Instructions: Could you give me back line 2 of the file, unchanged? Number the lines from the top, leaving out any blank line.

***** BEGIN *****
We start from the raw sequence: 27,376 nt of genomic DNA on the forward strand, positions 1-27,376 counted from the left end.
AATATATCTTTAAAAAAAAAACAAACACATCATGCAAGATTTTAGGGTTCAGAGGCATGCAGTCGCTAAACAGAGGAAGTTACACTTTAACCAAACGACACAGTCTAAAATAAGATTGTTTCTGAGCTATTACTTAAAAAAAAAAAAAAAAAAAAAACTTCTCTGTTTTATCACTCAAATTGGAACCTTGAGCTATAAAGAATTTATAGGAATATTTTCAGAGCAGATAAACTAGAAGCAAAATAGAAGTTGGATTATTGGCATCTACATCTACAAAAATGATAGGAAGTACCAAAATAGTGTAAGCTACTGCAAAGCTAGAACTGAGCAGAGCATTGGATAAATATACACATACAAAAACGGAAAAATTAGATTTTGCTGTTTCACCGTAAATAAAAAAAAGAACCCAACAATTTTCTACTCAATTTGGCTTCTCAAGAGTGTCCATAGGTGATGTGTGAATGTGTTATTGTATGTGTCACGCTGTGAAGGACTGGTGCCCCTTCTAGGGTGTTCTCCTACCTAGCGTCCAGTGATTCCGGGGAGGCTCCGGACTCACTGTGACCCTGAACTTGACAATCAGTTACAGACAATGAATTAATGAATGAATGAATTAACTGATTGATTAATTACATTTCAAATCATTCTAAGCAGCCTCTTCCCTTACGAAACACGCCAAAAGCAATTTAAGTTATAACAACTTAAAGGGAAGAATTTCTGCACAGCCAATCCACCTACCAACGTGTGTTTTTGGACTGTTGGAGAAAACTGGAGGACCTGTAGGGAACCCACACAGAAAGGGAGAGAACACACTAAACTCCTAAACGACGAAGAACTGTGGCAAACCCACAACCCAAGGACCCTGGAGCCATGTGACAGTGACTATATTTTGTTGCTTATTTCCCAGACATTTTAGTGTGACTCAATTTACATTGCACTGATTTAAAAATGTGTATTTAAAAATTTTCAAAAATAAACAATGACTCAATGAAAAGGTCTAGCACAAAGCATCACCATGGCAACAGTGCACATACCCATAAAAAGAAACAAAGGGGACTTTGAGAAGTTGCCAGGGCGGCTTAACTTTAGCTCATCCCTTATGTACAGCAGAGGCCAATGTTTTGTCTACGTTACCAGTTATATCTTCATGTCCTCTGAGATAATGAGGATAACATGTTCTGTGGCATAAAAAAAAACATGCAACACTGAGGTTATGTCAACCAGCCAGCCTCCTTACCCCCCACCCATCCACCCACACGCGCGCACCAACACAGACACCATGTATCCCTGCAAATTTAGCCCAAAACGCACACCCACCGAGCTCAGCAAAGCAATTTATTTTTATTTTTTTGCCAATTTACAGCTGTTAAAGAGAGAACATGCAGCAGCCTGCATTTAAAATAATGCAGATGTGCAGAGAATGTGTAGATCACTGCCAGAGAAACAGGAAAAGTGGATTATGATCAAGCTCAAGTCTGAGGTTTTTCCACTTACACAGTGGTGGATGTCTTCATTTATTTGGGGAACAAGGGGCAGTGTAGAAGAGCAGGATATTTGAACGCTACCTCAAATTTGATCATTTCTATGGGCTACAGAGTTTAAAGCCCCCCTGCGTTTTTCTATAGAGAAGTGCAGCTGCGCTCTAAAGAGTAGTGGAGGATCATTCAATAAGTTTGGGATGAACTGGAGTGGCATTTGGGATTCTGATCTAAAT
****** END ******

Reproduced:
AATATATCTTTAAAAAAAAAACAAACACATCATGCAAGATTTTAGGGTTCAGAGGCATGCAGTCGCTAAACAGAGGAAGTTACACTTTAACCAAACGACACAGTCTAAAATAAGATTGTTTCTGAGCTATTACTTAAAAAAAAAAAAAAAAAAAAAACTTCTCTGTTTTATCACTCAAATTGGAACCTTGAGCTATAAAGAATTTATAGGAATATTTTCAGAGCAGATAAACTAGAAGCAAAATAGAAGTTGGATTATTGGCATCTACATCTACAAAAATGATAGGAAGTACCAAAATAGTGTAAGCTACTGCAAAGCTAGAACTGAGCAGAGCATTGGATAAATATACACATACAAAAACGGAAAAATTAGATTTTGCTGTTTCACCGTAAATAAAAAAAAGAACCCAACAATTTTCTACTCAATTTGGCTTCTCAAGAGTGTCCATAGGTGATGTGTGAATGTGTTATTGTATGTGTCACGCTGTGAAGGACTGGTGCCCCTTCTAGGGTGTTCTCCTACCTAGCGTCCAGTGATTCCGGGGAGGCTCCGGACTCACTGTGACCCTGAACTTGACAATCAGTTACAGACAATGAATTAATGAATGAATGAATTAACTGATTGATTAATTACATTTCAAATCATTCTAAGCAGCCTCTTCCCTTACGAAACACGCCAAAAGCAATTTAAGTTATAACAACTTAAAGGGAAGAATTTCTGCACAGCCAATCCACCTACCAACGTGTGTTTTTGGACTGTTGGAGAAAACTGGAGGACCTGTAGGGAACCCACACAGAAAGGGAGAGAACACACTAAACTCCTAAACGACGAAGAACTGTGGCAAACCCACAACCCAAGGACCCTGGAGCCATGTGACAGTGACTATATTTTGTTGCTTATTTCCCAGACATTTTAGTGTGACTCAATTTACATTGCACTGATTTAAAAATGTGTATTTAAAAATTTTCAAAAATAAACAATGACTCAATGAAAAGGTCTAGCACAAAGCATCACCATGGCAACAGTGCACATACCCATAAAAAGAAACAAAGGGGACTTTGAGAAGTTGCCAGGGCGGCTTAACTTTAGCTCATCCCTTATGTACAGCAGAGGCCAATGTTTTGTCTACGTTACCAGTTATATCTTCATGTCCTCTGAGATAATGAGGATAACATGTTCTGTGGCATAAAAAAAAACATGCAACACTGAGGTTATGTCAACCAGCCAGCCTCCTTACCCCCCACCCATCCACCCACACGCGCGCACCAACACAGACACCATGTATCCCTGCAAATTTAGCCCAAAACGCACACCCACCGAGCTCAGCAAAGCAATTTATTTTTATTTTTTTGCCAATTTACAGCTGTTAAAGAGAGAACATGCAGCAGCCTGCATTTAAAATAATGCAGATGTGCAGAGAATGTGTAGATCACTGCCAGAGAAACAGGAAAAGTGGATTATGATCAAGCTCAAGTCTGAGGTTTTTCCACTTACACAGTGGTGGATGTCTTCATTTATTTGGGGAACAAGGGGCAGTGTAGAAGAGCAGGATATTTGAACGCTACCTCAAATTTGATCATTTCTATGGGCTACAGAGTTTAAAGCCCCCCTGCGTTTTTCTATAGAGAAGTGCAGCTGCGCTCTAAAGAGTAGTGGAGGATCATTCAATAAGTTTGGGATGAACTGGAGTGGCATTTGGGATTCTGATCTAAAT